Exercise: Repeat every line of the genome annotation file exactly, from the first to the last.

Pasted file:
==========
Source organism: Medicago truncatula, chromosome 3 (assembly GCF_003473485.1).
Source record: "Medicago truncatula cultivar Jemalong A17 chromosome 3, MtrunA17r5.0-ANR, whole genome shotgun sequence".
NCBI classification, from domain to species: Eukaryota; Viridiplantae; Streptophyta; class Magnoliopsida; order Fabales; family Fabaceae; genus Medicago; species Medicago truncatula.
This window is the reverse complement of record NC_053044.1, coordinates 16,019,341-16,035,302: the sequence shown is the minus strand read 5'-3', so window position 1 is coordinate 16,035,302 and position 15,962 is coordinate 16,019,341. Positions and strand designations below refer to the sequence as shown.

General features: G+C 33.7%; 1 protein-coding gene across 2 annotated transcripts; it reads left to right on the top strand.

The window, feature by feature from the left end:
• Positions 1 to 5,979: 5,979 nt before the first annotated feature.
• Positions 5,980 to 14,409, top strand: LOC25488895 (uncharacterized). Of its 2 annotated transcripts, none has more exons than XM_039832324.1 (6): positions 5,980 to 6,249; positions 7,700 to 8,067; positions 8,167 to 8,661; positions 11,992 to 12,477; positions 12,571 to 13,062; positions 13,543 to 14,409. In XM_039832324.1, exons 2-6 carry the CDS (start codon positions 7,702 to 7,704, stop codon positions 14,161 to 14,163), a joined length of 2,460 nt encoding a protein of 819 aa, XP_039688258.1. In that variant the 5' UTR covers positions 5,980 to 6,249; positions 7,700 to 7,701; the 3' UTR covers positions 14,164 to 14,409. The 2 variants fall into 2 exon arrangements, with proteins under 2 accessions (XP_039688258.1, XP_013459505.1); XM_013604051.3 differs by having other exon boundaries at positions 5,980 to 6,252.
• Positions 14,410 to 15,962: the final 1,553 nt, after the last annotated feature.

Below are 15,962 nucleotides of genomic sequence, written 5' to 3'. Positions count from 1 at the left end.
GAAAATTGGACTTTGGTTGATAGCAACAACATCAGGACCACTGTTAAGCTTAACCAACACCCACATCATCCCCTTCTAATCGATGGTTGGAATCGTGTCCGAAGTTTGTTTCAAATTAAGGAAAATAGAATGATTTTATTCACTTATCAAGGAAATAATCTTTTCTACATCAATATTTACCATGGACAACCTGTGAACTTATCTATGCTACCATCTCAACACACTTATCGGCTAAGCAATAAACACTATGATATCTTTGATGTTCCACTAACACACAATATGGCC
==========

Source organism: Medicago truncatula, chromosome 3 (assembly GCF_003473485.1).
Source record: "Medicago truncatula cultivar Jemalong A17 chromosome 3, MtrunA17r5.0-ANR, whole genome shotgun sequence".
NCBI classification, from domain to species: Eukaryota; Viridiplantae; Streptophyta; class Magnoliopsida; order Fabales; family Fabaceae; genus Medicago; species Medicago truncatula.
This window is the reverse complement of record NC_053044.1, coordinates 16,019,341-16,035,302: the sequence shown is the minus strand read 5'-3', so window position 1 is coordinate 16,035,302 and position 15,962 is coordinate 16,019,341. Positions and strand designations below refer to the sequence as shown.

General features: G+C 33.7%; 1 protein-coding gene across 2 annotated transcripts; it reads left to right on the top strand.

The window, feature by feature from the left end:
• Positions 1 to 5,979: 5,979 nt before the first annotated feature.
• Positions 5,980 to 14,409, top strand: LOC25488895 (uncharacterized). Of its 2 annotated transcripts, none has more exons than XM_039832324.1 (6): positions 5,980 to 6,249; positions 7,700 to 8,067; positions 8,167 to 8,661; positions 11,992 to 12,477; positions 12,571 to 13,062; positions 13,543 to 14,409. In XM_039832324.1, exons 2-6 carry the CDS (start codon positions 7,702 to 7,704, stop codon positions 14,161 to 14,163), a joined length of 2,460 nt encoding a protein of 819 aa, XP_039688258.1. In that variant the 5' UTR covers positions 5,980 to 6,249; positions 7,700 to 7,701; the 3' UTR covers positions 14,164 to 14,409. The 2 variants fall into 2 exon arrangements, with proteins under 2 accessions (XP_039688258.1, XP_013459505.1); XM_013604051.3 differs by having other exon boundaries at positions 5,980 to 6,252.
• Positions 14,410 to 15,962: the final 1,553 nt, after the last annotated feature.

Below are 15,962 nucleotides of genomic sequence, written 5' to 3'. Positions count from 1 at the left end.
GAAAATTGGACTTTGGTTGATAGCAACAACATCAGGACCACTGTTAAGCTTAACCAACACCCACATCATCCCCTTCTAATCGATGGTTGGAATCGTGTCCGAAGTTTGTTTCAAATTAAGGAAAATAGAATGATTTTATTCACTTATCAAGGAAATAATCTTTTCTACATCAATATTTACCATGGACAACCTGTGAACTTATCTATGCTACCATCTCAACACACTTATCGGCTAAGCAATAAACACTATGATATCTTTGATGTTCCACTAACACACAATATGGCC